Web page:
Daily Archives: April 21, 2007

Flying Troll Invades Kelethin!

Of course, once I figured out that the Guise of the Deceiver would turn me into a flying dark elf, I had to see what those petrified eyes that are the reward for the bone quests would do.

Never being someone to throw things away, I had all the ones Blintz had managed to collect in the bank.  Unfortunately, I have not really gone very far with collection quests with Blintz, so I only had a few. 

Which to try?

Wood elf?  No.  High elf?  Nah.  Half elf?  Boring.  Troll?

 Troll!

Kelethin News Flash! Invasion of the Flying Troll!

Incoming!

The fierce flying troll brandishes his weaponary!  Grrr!

Once cook 4 kobolds on this rapier

The troll appears to come in peace.  Here he is trying to fit in with the natives.

Me more of a dwarf eater.

Now what will happen when I finish the ogre bone quest?

The Failure of Vision

There is a guest blog entry over on VirginWorlds that really brings home some emotion for me. 

Titled “Questions without Answer,” it looks at  Vanguard: Saga of Heroes and wonders at how the group that put it together over five years could have been blind to what was happening in the world of MMOs during that time.  How could they have thought Vanguard could be a hit?

The funny thing is that I know for a fact that they were not blind to events in that MMO space over the last five years.  I know they were completely aware of World or Warcraft, of its mechanics and success.  I have heard Jeff Butler say that, not only does he have a level 60 character in WoW, he has MANY level 60 characters in WoW.

Sigil studied the competition.  They just came to the wrong conclusions.

And they almost had to come to the conclusion they did, because the lens through which they saw the MMO world, the vision that drove the creation of the company, demanded it.

You may wonder how reasonable, intelligent, experienced people can let themselves be blinded by vision.  It is difficult to explain.  You really have to be part of such a team and have the vision fail so spectacularly that you are able to see the failure.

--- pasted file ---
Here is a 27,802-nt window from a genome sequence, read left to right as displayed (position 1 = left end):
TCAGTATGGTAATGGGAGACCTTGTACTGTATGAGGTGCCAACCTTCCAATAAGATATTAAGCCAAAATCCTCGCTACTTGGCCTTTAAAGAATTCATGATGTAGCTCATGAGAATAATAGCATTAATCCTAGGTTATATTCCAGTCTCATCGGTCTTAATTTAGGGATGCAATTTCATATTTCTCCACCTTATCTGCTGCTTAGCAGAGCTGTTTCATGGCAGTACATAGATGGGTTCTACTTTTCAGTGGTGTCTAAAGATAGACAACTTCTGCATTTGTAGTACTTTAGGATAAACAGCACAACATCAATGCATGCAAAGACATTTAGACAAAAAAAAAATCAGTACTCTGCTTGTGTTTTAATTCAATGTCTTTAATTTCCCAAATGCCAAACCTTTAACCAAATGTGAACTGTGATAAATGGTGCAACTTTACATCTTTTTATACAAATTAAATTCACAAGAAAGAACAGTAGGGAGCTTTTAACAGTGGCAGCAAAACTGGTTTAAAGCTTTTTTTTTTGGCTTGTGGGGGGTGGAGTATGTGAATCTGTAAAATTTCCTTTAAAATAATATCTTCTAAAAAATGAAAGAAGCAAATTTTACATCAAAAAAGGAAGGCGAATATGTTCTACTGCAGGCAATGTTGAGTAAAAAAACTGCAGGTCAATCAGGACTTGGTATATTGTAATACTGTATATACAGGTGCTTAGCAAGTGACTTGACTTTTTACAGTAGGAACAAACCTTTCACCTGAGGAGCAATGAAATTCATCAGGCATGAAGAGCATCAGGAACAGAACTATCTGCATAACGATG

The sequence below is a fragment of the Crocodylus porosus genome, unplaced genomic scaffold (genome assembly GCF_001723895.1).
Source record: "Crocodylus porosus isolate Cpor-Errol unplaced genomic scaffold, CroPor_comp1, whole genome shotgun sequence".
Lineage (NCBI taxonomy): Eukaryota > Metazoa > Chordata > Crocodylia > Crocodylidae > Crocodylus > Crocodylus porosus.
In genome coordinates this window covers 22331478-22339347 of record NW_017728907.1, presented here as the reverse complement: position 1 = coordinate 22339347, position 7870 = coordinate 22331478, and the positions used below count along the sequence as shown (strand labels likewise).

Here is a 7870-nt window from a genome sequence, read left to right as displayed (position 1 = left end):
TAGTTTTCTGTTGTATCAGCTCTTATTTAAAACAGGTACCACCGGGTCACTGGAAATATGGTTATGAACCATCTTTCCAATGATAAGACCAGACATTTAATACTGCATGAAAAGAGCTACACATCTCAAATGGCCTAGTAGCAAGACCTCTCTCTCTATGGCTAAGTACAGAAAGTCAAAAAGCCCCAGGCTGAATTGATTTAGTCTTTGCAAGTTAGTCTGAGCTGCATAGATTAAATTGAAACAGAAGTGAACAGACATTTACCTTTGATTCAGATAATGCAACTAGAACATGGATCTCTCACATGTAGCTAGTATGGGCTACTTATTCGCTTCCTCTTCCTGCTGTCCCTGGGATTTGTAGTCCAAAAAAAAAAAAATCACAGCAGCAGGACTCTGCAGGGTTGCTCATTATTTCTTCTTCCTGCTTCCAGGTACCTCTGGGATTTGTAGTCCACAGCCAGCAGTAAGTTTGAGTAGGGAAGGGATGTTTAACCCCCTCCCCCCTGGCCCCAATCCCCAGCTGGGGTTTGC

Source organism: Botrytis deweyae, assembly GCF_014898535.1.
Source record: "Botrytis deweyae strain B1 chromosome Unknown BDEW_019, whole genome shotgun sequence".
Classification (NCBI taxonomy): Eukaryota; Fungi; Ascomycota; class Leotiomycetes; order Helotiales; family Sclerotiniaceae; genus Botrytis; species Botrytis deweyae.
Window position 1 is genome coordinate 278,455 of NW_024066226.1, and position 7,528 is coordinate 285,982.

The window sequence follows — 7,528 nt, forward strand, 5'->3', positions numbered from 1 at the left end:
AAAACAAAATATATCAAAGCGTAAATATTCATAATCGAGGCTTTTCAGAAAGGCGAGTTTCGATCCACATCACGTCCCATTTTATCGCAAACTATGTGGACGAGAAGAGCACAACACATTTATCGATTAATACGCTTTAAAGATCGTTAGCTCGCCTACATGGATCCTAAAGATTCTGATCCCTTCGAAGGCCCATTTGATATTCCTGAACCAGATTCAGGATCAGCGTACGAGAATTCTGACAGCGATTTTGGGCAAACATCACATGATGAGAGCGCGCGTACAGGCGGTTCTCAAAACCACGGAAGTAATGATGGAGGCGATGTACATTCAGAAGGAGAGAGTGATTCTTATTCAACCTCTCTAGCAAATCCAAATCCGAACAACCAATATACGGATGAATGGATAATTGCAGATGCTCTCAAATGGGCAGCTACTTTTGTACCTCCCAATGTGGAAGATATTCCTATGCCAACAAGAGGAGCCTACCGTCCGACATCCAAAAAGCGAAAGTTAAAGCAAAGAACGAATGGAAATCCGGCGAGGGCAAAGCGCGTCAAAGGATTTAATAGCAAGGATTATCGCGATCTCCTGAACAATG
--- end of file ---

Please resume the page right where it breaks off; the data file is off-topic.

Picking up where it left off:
And even then, you may not find any problem with the vision itself.

I know this because I have worked at such a company.

In the early 90s I was part of a start-up in Silicon Valley that did very well.  A matter of timing, connections, and good luck vaulted our company from mild obscurity in our segment to the market leader.  In our market, we were the EverQuest.  Not the first, maybe not the best in all regards, but we had just the right mix at just the right time.

As these things happen, we had not planned for success.  There were rough times handling demand and expansion.  One of the founders, the man with the vision who made success possible, ended up getting sidelined in the press to bring the company public and cash in.  He made his money, but ended up leaving the company shortly after the IPO.

A driven man, a man of vision, the founder was determined to repeat success. 

The old company did well, but spent its time defending its current market.  Its attempts at expansion all lost money. 

Meanwhile, the man of vision had formulated a plan.  He founded a new company.  He invited some of his favorites over and showed them his vision.  I was part of that group, and like most of the group, I bought into the vision.

So I left the old company to join the new start up.

The vision was compelling.  The founder was the sort of person who could really motivate people, who could really make you believe in the vision.    

We believed.

Even when key external factors of the vision failed to come to pass, we believed.

Even when we ran out of money, we believed.

Even when most of us could no longer work for free and had to move on to other jobs, we believed.

Now, years later, the company is just a memory.  When some of us get together for a couple of drinks, we still mourn the failure of the vision to come to pass.  We still believe in it and we blame bad luck, bad timing, bad execution, and the rest of the world for its demise.  We end up sounding a bit like Brad McQuaid.  Things did not go right, but the vision was still valid.

And this may all seem silly, this talk of vision.  But that is the problem with a vision, you either buy into it or you do not.   If you do buy in, if you do believe, if you are party to real vision (and not the corporate nonsense “vision statements”) driven by somebody who can really make you believe, the truth of that vision becomes part of your world view.

So when you look at the foibles of Vanguard and think, “Well, I could have told them that was a bad idea!” I would have to disagree.  You might have told them, but you probably could not have convinced them.  Sigil quite clearly started with a vision, and one of the things vision does is help you keep on track through all the noise and interference that the world generates.

The problem is that while your vision can usually accommodate input from the real world, the real world is under no obligation to accommodate your vision.

Our little company did not have an out when reality ground us down.  Will Sigil have an out?  Somebody thinks so.